Reading Tests: Know What You're Measuring
Back in July, I wrote a blog post about a change in accommodations for students in Delaware taking a high-stakes reading test. The state allowed fewer students with disabilities to have the reading test read aloud to them, and officials were attributing a drop in test scores to that change.
I know that I was left wondering how reading aloud a reading test could have ever been a valid test accommodation. Hearing the words ultimately changes the test in a fundamental way, doesn't it?
Now I know the answer, which is: it depends.
Jennifer Randall, a faculty member at the University of Massachusetts Amherst's Center for Educational Assessment, was the lead author of a study just published in August 2010 issue of The Journal of Special Education. In talking with her, I learned much more about test accommodations as well as the complexity of testing.
In her study, Randall tried to find out if read-aloud tests provided a "differential boost" for students with disabilities in Georgia. About 2,000 students were a part of the study.
First, all the students took the test, without any accommodations at all. Then, the test was administered again, with the accommodation.
Valid accommodations should boost the scores of students with disabilities (the "differential boost") while leaving the scores of general education students about the same. From that result, researchers can tell that a particular accommodation is helping the students that it is meant to help.
Randall's study measured two separate accommodations: reading aloud a reading test for 4th graders and 7th graders; and providing a "resource guide" that 4th and 7th graders could consult during their test that was supposed to provide students with information they could use to answer the questions, but not the answers themselves.
She found that there was a differential boost among 4th graders with disabilities when the test was read aloud. That indicates that reading a test out loud for those younger students may be a valid test modification for them. But for 7th graders, the scores of students with and without disabilities went up when the tests were read aloud. That means read-aloud could be an unfair advantage to older students with disabilities who get read-aloud accommodations when their non-disabled peers do not.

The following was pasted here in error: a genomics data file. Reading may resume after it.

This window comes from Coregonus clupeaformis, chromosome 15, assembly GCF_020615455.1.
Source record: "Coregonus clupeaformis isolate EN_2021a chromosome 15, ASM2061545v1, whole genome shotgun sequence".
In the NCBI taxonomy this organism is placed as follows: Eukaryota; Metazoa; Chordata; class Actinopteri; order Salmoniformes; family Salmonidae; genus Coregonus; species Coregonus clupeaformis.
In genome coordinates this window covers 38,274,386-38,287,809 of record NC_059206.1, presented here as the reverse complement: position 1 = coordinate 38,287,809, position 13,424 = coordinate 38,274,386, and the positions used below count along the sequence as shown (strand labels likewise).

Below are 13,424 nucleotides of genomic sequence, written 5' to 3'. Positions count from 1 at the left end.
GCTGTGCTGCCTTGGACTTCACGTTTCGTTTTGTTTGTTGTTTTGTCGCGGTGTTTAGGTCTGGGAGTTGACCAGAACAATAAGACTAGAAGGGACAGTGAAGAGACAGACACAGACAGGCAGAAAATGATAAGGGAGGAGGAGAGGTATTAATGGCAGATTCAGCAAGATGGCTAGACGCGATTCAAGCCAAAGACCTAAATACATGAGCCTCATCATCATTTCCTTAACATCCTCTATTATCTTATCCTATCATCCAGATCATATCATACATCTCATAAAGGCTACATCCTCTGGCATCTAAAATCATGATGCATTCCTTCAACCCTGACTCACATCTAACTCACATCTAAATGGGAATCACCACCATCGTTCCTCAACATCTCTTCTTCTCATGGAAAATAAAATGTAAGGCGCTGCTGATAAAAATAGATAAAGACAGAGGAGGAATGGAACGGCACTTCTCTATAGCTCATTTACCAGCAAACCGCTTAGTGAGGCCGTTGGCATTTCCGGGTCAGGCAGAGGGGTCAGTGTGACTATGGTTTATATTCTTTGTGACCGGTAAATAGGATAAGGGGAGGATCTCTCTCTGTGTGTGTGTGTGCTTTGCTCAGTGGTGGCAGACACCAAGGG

As for the reading guide, special education teachers had been clamoring to offer that particular accommodation, Randall said. But in her study, scores went down among students with disabilities who used it. She suspects that the students had little experience with the guide and it served as a distraction. And for students with reading problems, the guide was just one more item to read.
As for reading aloud, what's important is what the test is intended to measure, Randall said. If the test is meant to assess a student's ability to decode words, then reading a test aloud wouldn't make much sense. But if the intent is to see if a student, when presented with information, can draw correct conclusions and comprehend certain facts, then read-aloud might work.
"As large a deal as large-scale state assessments are, before [states] take away accommodations or add one, there should be an experimental design. It needs to be about what your test is," Randall said.